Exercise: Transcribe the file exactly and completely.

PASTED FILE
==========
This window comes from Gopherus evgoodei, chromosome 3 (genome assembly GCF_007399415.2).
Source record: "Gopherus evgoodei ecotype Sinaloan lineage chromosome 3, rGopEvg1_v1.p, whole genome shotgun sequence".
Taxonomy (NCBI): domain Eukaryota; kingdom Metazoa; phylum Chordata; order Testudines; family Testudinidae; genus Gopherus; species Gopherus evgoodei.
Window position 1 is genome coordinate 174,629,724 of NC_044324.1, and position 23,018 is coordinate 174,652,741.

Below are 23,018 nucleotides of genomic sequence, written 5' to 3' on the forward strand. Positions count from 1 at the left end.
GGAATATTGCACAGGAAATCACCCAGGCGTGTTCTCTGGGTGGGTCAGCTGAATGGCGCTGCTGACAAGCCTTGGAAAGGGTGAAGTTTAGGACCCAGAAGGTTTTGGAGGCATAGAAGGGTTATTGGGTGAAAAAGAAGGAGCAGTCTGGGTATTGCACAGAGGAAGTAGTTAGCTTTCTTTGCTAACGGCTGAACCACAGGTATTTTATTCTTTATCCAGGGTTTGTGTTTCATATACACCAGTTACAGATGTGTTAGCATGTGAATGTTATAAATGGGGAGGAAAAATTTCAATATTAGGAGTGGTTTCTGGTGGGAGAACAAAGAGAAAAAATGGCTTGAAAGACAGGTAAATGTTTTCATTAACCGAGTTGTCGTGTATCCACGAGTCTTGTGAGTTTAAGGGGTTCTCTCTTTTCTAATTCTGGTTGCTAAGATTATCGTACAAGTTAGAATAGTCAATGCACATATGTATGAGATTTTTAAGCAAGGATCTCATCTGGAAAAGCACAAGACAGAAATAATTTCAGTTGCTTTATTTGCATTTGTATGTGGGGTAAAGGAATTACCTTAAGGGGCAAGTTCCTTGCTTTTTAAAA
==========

This window comes from Gopherus evgoodei, chromosome 3 (genome assembly GCF_007399415.2).
Source record: "Gopherus evgoodei ecotype Sinaloan lineage chromosome 3, rGopEvg1_v1.p, whole genome shotgun sequence".
Taxonomy (NCBI): domain Eukaryota; kingdom Metazoa; phylum Chordata; order Testudines; family Testudinidae; genus Gopherus; species Gopherus evgoodei.
Window position 1 is genome coordinate 174,629,724 of NC_044324.1, and position 23,018 is coordinate 174,652,741.

Below are 23,018 nucleotides of genomic sequence, written 5' to 3' on the forward strand. Positions count from 1 at the left end.
GGAATATTGCACAGGAAATCACCCAGGCGTGTTCTCTGGGTGGGTCAGCTGAATGGCGCTGCTGACAAGCCTTGGAAAGGGTGAAGTTTAGGACCCAGAAGGTTTTGGAGGCATAGAAGGGTTATTGGGTGAAAAAGAAGGAGCAGTCTGGGTATTGCACAGAGGAAGTAGTTAGCTTTCTTTGCTAACGGCTGAACCACAGGTATTTTATTCTTTATCCAGGGTTTGTGTTTCATATACACCAGTTACAGATGTGTTAGCATGTGAATGTTATAAATGGGGAGGAAAAATTTCAATATTAGGAGTGGTTTCTGGTGGGAGAACAAAGAGAAAAAATGGCTTGAAAGACAGGTAAATGTTTTCATTAACCGAGTTGTCGTGTATCCACGAGTCTTGTGAGTTTAAGGGGTTCTCTCTTTTCTAATTCTGGTTGCTAAGATTATCGTACAAGTTAGAATAGTCAATGCACATATGTATGAGATTTTTAAGCAAGGATCTCATCTGGAAAAGCACAAGACAGAAATAATTTCAGTTGCTTTATTTGCATTTGTATGTGGGGTAAAGGAATTACCTTAAGGGGCAAGTTCCTTGCTTTTTAAAA